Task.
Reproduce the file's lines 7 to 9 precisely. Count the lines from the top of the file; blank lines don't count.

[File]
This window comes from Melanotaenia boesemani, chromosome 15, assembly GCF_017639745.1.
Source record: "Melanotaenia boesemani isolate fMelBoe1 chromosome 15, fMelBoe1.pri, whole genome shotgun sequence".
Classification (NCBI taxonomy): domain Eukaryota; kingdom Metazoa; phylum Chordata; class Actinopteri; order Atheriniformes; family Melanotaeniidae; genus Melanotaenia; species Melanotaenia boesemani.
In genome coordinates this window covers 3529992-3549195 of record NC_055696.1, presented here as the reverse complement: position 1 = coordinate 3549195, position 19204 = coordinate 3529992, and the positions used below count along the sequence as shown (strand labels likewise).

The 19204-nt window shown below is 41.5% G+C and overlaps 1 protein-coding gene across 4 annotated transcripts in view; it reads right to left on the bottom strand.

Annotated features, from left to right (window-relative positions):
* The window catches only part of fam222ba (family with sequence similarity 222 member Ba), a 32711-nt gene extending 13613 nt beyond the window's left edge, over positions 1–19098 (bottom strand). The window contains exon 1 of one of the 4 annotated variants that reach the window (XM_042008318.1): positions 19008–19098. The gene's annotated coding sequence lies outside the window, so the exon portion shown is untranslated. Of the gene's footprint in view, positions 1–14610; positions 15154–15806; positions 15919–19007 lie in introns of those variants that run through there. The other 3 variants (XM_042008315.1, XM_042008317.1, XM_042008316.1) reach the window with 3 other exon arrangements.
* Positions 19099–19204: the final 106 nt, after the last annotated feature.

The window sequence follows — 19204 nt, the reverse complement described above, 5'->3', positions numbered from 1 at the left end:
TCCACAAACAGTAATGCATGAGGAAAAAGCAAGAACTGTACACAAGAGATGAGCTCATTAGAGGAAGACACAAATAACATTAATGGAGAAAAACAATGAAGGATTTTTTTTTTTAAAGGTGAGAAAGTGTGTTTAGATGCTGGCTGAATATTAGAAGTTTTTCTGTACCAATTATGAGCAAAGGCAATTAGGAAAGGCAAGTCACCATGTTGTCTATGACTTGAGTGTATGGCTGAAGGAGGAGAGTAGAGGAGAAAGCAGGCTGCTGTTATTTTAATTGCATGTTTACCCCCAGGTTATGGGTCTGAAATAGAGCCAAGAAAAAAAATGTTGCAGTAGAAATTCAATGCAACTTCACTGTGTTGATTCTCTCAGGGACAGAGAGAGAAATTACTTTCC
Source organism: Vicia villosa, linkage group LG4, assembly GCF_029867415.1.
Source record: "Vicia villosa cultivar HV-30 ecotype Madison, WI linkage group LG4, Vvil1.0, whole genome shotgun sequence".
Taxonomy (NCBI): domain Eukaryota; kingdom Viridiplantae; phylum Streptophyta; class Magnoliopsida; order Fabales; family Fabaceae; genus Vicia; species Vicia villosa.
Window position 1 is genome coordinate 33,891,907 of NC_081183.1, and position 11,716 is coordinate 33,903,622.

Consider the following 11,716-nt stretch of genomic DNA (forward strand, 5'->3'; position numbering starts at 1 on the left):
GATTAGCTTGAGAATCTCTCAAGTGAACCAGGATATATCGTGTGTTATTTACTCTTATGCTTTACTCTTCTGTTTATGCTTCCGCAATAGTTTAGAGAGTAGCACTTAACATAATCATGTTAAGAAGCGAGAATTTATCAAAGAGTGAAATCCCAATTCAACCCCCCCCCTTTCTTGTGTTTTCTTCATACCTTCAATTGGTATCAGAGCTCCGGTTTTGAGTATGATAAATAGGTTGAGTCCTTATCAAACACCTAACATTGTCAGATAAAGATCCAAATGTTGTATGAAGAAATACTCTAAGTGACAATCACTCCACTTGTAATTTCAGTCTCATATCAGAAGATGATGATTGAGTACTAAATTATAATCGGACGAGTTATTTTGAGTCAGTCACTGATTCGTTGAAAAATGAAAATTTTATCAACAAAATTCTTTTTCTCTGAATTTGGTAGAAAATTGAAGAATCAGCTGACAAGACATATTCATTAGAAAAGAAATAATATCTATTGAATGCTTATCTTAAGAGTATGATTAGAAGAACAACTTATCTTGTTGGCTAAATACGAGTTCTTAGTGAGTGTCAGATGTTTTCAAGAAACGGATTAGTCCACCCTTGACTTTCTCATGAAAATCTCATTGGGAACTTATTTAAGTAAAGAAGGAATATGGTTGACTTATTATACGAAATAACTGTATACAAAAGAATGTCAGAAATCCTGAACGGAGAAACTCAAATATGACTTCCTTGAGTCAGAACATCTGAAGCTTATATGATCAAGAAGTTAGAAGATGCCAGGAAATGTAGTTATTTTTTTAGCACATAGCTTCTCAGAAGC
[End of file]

* The window catches only part of fam222ba (family with sequence similarity 222 member Ba), a 32711-nt gene extending 13613 nt beyond the window's left edge, over positions 1–19098 (bottom strand). The window contains exon 1 of one of the 4 annotated variants that reach the window (XM_042008318.1): positions 19008–19098. The gene's annotated coding sequence lies outside the window, so the exon portion shown is untranslated. Of the gene's footprint in view, positions 1–14610; positions 15154–15806; positions 15919–19007 lie in introns of those variants that run through there. The other 3 variants (XM_042008315.1, XM_042008317.1, XM_042008316.1) reach the window with 3 other exon arrangements.
* Positions 19099–19204: the final 106 nt, after the last annotated feature.

The window sequence follows — 19204 nt, the reverse complement described above, 5'->3', positions numbered from 1 at the left end: